Here is the map
and here is a photo this beautiful, big, hardback copy that is shouting READ ME NOW!

Dante’s The Divine Comedy

Dante finished writing The Divine Comedy in 1321 shortly before his death. The subject of the final talk in my course on Dante’™s Florence was The Divine Comedy, its sources, structure, an introduction to some of its characters, concluding with Dante’™s legacy in art.

I don’™t think that I’™ve ever had such a long introduction to a literary work and I’™m eager now to actually read The Divine Comedy. My copy is the Oxford World’™s Classics publication. It is 741 pages long, including several introductory essays with plans and maps, and copious notes. I also have the much shorter The Descent Into Hell translated by Dorothy L Sayers. This is only 130 pages and contains extracts from the Inferno (the first part of The Divine Comedy).

Dante’™s first title for this was ‘˜The Vision’™. He wrote it in Italian, not Latin, so that it was accessible for everyone. It was recited and is basically a sermon, a sacred poem. He changed the title to ‘˜comedy’™, which in the ancient tradition was a story, beginning as tragedy and moving to a happy ending. Boccaccio added ‘˜Divine’™ to the title in the 14th century. It’™s an epic, allegorical poem ‘“ and also an historical chronicle of Dante’™s time packed with information on topics such as politics, theology, geography, the arts, and love.

It depicts three regions of the dead ‘“ Inferno, Purgatory and Paradise, a journey through the spiritual realms. There are 100 cantos, written in third rhyme ‘“ terza rima, invented by Dante, ie the first and third lines rhyme, with the second line indicating the next rhyme. This is an aid to memory and also helps to move the narrative forward. It’™s packed with imagery, with multiple meanings and although it includes contemporary characters it’™s amazingly modern. Florence is depicted as hell, with the Pope, Boniface VIII and clerics condemned because of the corrupt state of the church, although Dante describes meeting Christian theological thinkers in Paradise.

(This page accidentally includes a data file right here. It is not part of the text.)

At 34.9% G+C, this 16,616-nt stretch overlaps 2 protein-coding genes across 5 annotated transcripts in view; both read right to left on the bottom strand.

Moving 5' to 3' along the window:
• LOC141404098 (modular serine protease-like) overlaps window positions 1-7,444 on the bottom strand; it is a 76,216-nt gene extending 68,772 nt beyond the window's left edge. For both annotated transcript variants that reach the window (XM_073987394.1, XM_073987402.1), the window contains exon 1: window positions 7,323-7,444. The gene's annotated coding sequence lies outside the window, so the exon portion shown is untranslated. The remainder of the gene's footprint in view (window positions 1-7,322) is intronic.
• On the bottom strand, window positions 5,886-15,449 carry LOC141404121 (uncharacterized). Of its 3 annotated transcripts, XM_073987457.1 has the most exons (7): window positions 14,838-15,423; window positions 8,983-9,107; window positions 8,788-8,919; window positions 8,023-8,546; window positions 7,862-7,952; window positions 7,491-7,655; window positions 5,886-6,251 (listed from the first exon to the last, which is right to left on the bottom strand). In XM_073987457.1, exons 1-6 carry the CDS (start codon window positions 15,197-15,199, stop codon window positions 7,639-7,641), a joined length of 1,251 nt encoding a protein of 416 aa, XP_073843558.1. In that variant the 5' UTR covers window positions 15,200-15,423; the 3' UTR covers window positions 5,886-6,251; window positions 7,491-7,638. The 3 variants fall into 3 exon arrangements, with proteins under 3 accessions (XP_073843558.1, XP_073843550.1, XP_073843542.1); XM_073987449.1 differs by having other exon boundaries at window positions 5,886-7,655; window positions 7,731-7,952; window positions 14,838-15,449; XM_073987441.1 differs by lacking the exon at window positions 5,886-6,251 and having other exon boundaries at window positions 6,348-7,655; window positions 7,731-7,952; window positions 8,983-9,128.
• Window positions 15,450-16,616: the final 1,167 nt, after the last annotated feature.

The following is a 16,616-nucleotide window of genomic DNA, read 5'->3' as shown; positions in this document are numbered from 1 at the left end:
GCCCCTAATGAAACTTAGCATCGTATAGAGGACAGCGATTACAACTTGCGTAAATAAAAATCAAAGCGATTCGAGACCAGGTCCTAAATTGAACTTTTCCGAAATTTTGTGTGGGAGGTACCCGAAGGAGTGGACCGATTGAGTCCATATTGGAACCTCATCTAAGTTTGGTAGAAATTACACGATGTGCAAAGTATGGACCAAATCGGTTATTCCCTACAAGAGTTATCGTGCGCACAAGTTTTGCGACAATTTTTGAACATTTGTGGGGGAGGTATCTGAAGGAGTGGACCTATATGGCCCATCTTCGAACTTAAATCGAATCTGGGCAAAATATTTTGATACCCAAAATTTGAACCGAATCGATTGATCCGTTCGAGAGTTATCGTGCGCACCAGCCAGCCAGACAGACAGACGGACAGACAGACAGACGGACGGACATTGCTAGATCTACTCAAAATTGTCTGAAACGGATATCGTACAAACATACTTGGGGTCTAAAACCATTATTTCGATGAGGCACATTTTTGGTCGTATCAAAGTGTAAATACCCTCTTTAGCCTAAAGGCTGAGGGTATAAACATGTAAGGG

Dante used many sources, including the Bible, Greek mythology, Roman history, Ovid’™s Metamorphosis, Livy, legends, miracle and medieval morality plays and his own stories. The poem begins with an exciting episode at the gates to the underworld in a dark, confusing wood, symbolising doubt, sin and the sterility of the soul. Dante, the narrator, has lost the path and is guided by Virgil through Hell and Purgatory to Paradise, where he meets his beloved Beatrice, who guides him through Heaven. Paradiso is the place of perfect harmony ordained by God. Dante followed the Ptolemaic system of the Cosmos in which Earth is the centre of the universe. He placed Hell at the centre of the Earth, underneath Jerusalem, reached through nine different circles, containing sinners suffering terrible punishments and torture. Purgatory was somewhere in the southern hemisphere, ascending up to Paradise located in Heaven above the Earth.

There are about 600 characters in the whole poem, 250 from the classical era, 80 from the Bible and 250 from Dante’™s own time. Dante admired Virgil, his guide through Hell and Purgatory. He describes him as ‘œthat fount of splendour’, symbolising human reason and wisdom. Amongst the many characters are Brunetto Latini, Dante’™s mentor who took an active role in politics and the art of oratory, is found in Hell because of the sin of sodomy, which was considered as violence against nature; and Farinata degli Uberti, the leader of the Ghybelline party, also found in Hell as punishment for heresy because he was an Epicurean believing that the soul died with the body. He rises from the burning tomb of heretics to speak to Dante. The first mention of Florence is from Ciacco, guilty of the sin of gluttony, when he refers the bloodshed between the citizens of ‘œthe divided city’.

Other people mentioned are members of the ancient Donati family (Dante’™s wife was Gemma Donati) ‘“ Dante’™s friend Foresi Donati, Corso Donati, a thief being changed into a serpent and Piccarda Donati his sister, ‘œa pearl on a white forehead’, who had belonged to the Order of Poor Clares and was forced to marry to forge a political alliance; the violent tempered Agenti who opposed Dante’™s recall from exile; Gianni Schicchi (the source of Puccini’™s opera ‘“ including the beautiful aria ‘œO mio babbino caro‘); and Count Ugolino, the tyrant who had switched allegiance and was left to starve in Pisa’™s Tower of Famine ‘“ he was said to have eaten his sons and grandsons and for punishment in Hell was forced to chew on the head of Archbishop Ruggieri.